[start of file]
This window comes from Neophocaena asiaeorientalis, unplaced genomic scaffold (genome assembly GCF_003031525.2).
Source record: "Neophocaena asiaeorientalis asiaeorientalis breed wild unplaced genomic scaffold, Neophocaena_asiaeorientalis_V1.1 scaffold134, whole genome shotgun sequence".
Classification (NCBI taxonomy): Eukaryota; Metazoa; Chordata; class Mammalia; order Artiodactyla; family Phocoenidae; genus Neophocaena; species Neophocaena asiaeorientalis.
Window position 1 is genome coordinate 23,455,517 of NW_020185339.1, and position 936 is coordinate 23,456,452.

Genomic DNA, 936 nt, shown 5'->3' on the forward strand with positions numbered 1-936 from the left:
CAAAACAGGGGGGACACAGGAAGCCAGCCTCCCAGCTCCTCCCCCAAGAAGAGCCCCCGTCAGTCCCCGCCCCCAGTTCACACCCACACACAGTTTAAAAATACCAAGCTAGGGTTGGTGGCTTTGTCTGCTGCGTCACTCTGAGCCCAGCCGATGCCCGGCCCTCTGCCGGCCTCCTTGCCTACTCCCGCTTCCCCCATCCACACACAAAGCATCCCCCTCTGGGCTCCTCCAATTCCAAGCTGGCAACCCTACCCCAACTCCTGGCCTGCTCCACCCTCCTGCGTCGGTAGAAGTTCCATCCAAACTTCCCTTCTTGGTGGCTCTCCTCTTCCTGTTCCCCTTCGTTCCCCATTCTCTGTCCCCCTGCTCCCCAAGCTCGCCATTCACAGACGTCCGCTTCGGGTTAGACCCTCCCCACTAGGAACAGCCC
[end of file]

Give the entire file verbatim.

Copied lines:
This window comes from Neophocaena asiaeorientalis, unplaced genomic scaffold (genome assembly GCF_003031525.2).
Source record: "Neophocaena asiaeorientalis asiaeorientalis breed wild unplaced genomic scaffold, Neophocaena_asiaeorientalis_V1.1 scaffold134, whole genome shotgun sequence".
Classification (NCBI taxonomy): Eukaryota; Metazoa; Chordata; class Mammalia; order Artiodactyla; family Phocoenidae; genus Neophocaena; species Neophocaena asiaeorientalis.
Window position 1 is genome coordinate 23,455,517 of NW_020185339.1, and position 936 is coordinate 23,456,452.

Genomic DNA, 936 nt, shown 5'->3' on the forward strand with positions numbered 1-936 from the left:
CAAAACAGGGGGGACACAGGAAGCCAGCCTCCCAGCTCCTCCCCCAAGAAGAGCCCCCGTCAGTCCCCGCCCCCAGTTCACACCCACACACAGTTTAAAAATACCAAGCTAGGGTTGGTGGCTTTGTCTGCTGCGTCACTCTGAGCCCAGCCGATGCCCGGCCCTCTGCCGGCCTCCTTGCCTACTCCCGCTTCCCCCATCCACACACAAAGCATCCCCCTCTGGGCTCCTCCAATTCCAAGCTGGCAACCCTACCCCAACTCCTGGCCTGCTCCACCCTCCTGCGTCGGTAGAAGTTCCATCCAAACTTCCCTTCTTGGTGGCTCTCCTCTTCCTGTTCCCCTTCGTTCCCCATTCTCTGTCCCCCTGCTCCCCAAGCTCGCCATTCACAGACGTCCGCTTCGGGTTAGACCCTCCCCACTAGGAACAGCCC